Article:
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UNION – The McHenry County Historical Society’s storied Sampler Lecture Series is back this spring – albeit from a distance.
After COVID-related health concerns cut short last year’s offering, ongoing safety protocols will necessitate virtual programs when the series kicks off in March. Highland Park’s Catherine Lambrecht, who was instrumental in founding the Greater Midwest Foodways Alliance and the Chicago Foodways Roundtable, will present Heirloom Recipes from the Illinois State Fair at 7 p.m. Monday, March 8. (Registration closes at 4:30pm on March 8)
This year the program – indeed, the entire four-part series – will be offered for free. However, attendees must register in advance on the MCHS website at www.gothistory.org to receive the access code.
REGISTER BY CLICKING HERE
Since 2009, Lambrecht has judged heirloom recipe contests on behalf on behalf of the Alliance in Illinois - as well as Indiana, Iowa, Kansas, Ohio, Minnesota, Missouri, South Dakota, and Wisconsin. She hopes to one day expand the effort to include North Dakota, Nebraska and Michigan. The latter, home to Janice Bluestein Longone Culinary Archives at the University of Michigan in Ann Arbor, will preserve the family recipes that Lambrecht has collected and published in her 2018 paperback: Heirloom Recipes from the Illinois State Fair, A Bicentennial Project.
But the project is less about the actual recipe and more about the family stories that surround it. Indeed, the accompanying stories account for half of the score.
“Without the story, there is no context,” Lambrecht said. “Someone can have a really good recipe but if they do not have anything to say about it, it’s not going to win.”
Attendees will be able to follow the judging experience on dishes ranging from cold beet soup to real Italian polenta meat sauce to chocolate sour cream pound cake. Lambrecht will share many of the award-winning recipes and welcomes beloved generational recipes from the audience, as well.
“If nothing else, should we inspire you to document a family’s favorite recipe to share with loved one, then we have accomplished our mission,” Lamprecht said. “ We want to encourage the continued use of family heirloom recipes so that they will live on. … All these things on the internet are really great, but they can also disappear. That is why we have an archive. That is why I put it into a book.”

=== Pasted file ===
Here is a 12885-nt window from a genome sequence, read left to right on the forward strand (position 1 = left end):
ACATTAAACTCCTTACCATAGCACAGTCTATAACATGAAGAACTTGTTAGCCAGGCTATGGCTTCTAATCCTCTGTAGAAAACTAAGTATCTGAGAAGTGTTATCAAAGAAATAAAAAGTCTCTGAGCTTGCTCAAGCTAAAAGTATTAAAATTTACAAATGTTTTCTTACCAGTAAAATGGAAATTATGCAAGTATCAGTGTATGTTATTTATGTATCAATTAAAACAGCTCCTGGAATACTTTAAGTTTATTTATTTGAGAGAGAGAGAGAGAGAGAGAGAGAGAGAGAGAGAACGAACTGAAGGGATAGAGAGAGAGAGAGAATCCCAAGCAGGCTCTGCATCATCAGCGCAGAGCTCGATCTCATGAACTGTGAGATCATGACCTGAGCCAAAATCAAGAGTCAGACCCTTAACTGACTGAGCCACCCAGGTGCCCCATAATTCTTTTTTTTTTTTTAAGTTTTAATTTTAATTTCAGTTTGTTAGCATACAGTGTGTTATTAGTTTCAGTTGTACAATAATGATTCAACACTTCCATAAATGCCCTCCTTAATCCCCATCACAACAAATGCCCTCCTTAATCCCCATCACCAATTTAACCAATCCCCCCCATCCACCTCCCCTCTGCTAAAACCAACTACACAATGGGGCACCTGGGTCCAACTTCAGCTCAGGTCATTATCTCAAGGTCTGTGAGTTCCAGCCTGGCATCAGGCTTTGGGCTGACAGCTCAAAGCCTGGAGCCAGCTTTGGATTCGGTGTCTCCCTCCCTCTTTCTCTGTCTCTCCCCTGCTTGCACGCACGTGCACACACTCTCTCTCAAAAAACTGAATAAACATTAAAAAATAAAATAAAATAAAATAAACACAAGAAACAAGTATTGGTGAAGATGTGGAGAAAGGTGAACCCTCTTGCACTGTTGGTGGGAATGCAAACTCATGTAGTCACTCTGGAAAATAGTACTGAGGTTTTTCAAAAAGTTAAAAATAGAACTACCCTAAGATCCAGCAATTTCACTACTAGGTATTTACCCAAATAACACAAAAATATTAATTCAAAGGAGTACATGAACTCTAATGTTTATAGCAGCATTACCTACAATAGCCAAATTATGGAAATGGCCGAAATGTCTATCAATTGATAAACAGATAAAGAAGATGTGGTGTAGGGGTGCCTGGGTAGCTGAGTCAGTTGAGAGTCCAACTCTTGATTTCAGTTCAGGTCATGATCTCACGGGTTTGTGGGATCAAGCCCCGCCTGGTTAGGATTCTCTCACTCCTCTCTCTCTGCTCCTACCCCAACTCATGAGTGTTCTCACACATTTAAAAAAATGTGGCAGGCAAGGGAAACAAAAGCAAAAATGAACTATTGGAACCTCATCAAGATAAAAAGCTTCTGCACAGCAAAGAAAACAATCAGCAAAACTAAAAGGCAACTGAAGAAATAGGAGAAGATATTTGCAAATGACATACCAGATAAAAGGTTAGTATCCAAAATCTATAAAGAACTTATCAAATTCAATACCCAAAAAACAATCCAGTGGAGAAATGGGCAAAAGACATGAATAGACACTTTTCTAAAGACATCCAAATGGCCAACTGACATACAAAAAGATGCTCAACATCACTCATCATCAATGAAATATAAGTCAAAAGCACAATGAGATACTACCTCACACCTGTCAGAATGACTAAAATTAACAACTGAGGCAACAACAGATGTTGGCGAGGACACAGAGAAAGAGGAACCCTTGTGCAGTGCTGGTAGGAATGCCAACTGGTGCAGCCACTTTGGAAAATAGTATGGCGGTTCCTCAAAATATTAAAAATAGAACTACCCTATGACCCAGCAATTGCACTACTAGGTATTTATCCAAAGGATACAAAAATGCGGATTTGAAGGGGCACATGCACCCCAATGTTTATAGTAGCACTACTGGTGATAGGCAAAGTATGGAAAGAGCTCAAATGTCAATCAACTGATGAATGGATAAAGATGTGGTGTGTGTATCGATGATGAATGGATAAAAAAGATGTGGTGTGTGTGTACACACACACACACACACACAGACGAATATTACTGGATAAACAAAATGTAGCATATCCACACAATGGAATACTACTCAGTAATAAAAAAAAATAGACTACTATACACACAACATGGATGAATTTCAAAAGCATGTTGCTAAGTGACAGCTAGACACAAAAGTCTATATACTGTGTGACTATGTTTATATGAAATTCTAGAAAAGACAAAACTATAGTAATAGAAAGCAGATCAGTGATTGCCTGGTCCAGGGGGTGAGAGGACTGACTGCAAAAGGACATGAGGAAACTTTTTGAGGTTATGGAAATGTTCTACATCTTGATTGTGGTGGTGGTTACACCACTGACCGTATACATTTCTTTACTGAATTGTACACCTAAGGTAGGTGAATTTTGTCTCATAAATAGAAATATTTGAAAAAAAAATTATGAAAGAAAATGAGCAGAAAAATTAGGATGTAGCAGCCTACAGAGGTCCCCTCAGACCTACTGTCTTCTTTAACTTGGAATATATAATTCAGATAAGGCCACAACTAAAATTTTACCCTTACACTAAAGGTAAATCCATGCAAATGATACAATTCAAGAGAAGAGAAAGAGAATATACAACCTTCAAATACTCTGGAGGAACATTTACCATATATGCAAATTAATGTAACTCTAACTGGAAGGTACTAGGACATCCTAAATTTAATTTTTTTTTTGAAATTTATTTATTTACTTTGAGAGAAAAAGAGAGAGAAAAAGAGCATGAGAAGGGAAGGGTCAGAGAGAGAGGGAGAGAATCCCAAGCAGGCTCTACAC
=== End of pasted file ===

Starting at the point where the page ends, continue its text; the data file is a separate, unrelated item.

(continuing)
Heirloom recipes is the first of four programs in the series – offered for nothing more than a free-will donation to the nonprofit McHenry County Historical Society.
Upcoming programs in the series are:
• 7 p.m., Monday, March 22 – Picture Postcards: The Happy Invention. Presented by Katherine Hamilton-Smith, director of public affairs and development for the Lake County Forest Preserves. In America, the first picture postcards were printed for the 1893 World’s Columbian Exposition in Chicago – making Illinois the birthplace of the American picture postcard. Since then, billions of postcards have captured every aspect of life including our social history – from the whimsical to the dark. Hamilton-Smith, has maintained career-long professional interest in archives and museum work – including creating and developing the Curt Teich Postcard Archives, now housed at the Newberry Library in Chicago. Made possible by a grant from Illinois Humanities.
• 7 p.m. Monday, April 5 – Historic Instruments of Illinois. Chris Vallillo, a singer/songwriter and folklorist from Moline, has restored and collected Illinois stringed instruments for more than 30 years. He will discuss the development of Illinois instrument building as he performs period music on more than a dozen historic instruments – from handmade masterpieces to $3 mail-order gems.
From homemade dulcimers and fiddles to mass produced guitars, banjo’s, mandolins and pianos, Illinois –specifically Chicago – has been deeply involved in the creation and production of stringed musical instruments. After the Great Fire of 1871, as Chicago began to re-build, it quickly became a national center in musical instrument manufacturing, sales and distribution, particularly with the introduction of the mail order catalogs like Sears and Roebuck and Montgomery Wards. Made possible by a grant from Illinois Humanities.
• 7 p.m. Monday, April 19 – The Life Cycle of Clothing in the 19th Century. Presented by Erika Holst, curator of history at the Illinois State Museum. Americans invested a tremendous amount of labor into making and maintaining their wardrobes during the 19th century. Explore the life cycle of clothing during the 1800s: how it was created, mended, remade, washed, and ultimately recycled.
Holst, who has curated more than a dozen exhibitions during her more than 15 years in the field, will highlight examples of garments and artifacts from the Illinois State Museum’s collection. After the presentation, the audience will have an opportunity to share their own clothing experiences and reflect on more modern attitudes about apparel – such as “fast fashion” and discarding vs. mending.
For additional information, call 815-923-2267.
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